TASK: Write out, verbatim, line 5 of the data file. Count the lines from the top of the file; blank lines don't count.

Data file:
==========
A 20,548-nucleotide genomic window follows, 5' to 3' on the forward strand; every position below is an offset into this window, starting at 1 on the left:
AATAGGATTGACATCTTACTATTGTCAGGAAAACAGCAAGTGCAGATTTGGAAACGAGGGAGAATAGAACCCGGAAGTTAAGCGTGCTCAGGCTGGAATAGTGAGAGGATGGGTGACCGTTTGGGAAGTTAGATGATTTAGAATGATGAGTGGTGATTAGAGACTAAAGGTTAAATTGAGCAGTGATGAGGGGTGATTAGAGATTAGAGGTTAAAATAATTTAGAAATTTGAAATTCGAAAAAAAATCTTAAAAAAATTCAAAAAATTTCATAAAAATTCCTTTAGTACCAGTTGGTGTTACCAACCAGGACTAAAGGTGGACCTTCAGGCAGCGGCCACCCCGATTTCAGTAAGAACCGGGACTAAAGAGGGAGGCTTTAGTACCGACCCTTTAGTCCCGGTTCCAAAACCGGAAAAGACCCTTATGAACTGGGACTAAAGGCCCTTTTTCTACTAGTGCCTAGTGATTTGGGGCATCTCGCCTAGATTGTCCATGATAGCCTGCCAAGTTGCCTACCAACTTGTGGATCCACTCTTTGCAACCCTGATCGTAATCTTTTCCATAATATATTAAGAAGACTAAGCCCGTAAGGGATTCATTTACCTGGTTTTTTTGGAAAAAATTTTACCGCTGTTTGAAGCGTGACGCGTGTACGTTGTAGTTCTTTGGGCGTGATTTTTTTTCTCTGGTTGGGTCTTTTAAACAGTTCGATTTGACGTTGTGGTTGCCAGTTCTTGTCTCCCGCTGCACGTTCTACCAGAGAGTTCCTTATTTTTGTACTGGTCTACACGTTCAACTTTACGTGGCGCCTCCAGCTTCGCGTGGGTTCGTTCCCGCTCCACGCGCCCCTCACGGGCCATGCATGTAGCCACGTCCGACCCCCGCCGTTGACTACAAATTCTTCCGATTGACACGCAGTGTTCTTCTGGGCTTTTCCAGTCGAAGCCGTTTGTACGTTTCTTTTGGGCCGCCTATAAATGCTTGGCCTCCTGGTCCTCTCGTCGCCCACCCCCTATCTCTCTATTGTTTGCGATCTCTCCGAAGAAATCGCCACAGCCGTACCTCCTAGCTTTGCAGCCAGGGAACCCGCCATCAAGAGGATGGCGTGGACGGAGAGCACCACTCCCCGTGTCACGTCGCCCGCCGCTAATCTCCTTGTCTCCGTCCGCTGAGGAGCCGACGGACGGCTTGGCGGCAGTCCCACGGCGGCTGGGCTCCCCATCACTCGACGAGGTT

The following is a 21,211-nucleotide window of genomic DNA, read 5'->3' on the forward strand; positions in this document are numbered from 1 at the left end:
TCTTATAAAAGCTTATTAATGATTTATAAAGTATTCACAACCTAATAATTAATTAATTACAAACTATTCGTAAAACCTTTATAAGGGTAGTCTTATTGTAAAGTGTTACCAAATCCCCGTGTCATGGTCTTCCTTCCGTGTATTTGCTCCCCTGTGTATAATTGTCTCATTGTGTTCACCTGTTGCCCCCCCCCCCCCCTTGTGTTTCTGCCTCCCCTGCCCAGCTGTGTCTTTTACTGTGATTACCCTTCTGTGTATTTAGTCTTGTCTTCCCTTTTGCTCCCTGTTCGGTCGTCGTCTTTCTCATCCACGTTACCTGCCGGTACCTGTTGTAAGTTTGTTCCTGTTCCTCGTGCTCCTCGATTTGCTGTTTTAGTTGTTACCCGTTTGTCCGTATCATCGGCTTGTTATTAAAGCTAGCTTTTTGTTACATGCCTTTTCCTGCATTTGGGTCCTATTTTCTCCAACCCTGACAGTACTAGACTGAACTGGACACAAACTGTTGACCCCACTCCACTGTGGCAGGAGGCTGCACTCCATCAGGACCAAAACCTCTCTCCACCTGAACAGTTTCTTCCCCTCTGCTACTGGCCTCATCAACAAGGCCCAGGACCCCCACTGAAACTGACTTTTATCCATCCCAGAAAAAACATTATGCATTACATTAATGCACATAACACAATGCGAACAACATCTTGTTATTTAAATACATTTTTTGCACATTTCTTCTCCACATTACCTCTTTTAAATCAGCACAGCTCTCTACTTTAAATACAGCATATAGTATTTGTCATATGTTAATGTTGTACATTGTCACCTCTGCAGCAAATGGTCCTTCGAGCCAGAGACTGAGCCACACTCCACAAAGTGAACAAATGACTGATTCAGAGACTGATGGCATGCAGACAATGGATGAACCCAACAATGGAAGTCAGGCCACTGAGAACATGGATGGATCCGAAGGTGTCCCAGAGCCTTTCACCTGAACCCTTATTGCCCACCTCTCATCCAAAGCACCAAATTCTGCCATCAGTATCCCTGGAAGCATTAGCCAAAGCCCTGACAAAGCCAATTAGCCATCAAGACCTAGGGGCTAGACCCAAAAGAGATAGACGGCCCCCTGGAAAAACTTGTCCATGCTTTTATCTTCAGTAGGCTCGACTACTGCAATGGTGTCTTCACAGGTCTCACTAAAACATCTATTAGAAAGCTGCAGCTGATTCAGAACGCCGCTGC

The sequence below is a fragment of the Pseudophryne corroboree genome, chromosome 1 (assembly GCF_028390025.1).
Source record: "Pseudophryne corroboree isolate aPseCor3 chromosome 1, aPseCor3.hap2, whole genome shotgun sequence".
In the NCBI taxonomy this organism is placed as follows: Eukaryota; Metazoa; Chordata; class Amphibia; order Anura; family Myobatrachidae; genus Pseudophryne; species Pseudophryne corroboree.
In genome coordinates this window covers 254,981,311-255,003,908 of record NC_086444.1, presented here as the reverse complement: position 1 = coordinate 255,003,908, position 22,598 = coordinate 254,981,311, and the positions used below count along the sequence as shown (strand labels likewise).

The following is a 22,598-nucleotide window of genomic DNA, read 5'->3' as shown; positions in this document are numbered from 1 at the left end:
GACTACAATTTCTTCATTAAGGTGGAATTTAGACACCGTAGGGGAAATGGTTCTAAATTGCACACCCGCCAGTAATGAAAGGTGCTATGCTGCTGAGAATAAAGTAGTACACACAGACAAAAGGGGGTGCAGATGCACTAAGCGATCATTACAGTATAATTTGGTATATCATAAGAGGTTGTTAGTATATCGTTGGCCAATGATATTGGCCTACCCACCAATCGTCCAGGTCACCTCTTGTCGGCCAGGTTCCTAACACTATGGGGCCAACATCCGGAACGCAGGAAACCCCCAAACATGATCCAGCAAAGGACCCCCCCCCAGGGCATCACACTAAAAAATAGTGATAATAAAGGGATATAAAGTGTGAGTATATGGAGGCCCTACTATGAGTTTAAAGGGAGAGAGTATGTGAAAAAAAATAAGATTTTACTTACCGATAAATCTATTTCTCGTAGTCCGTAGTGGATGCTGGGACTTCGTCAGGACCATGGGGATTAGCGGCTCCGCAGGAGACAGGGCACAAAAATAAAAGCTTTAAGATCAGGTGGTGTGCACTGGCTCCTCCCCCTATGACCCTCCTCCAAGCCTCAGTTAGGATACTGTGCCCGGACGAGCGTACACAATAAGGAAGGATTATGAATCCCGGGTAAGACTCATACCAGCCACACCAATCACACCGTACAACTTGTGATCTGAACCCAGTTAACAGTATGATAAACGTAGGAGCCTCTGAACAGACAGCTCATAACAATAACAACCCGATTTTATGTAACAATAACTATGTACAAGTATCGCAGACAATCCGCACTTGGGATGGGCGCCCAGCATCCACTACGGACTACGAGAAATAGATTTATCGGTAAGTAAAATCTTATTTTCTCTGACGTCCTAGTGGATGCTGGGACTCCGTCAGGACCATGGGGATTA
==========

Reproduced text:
The sequence below is a fragment of the Pseudophryne corroboree genome, chromosome 1 (assembly GCF_028390025.1).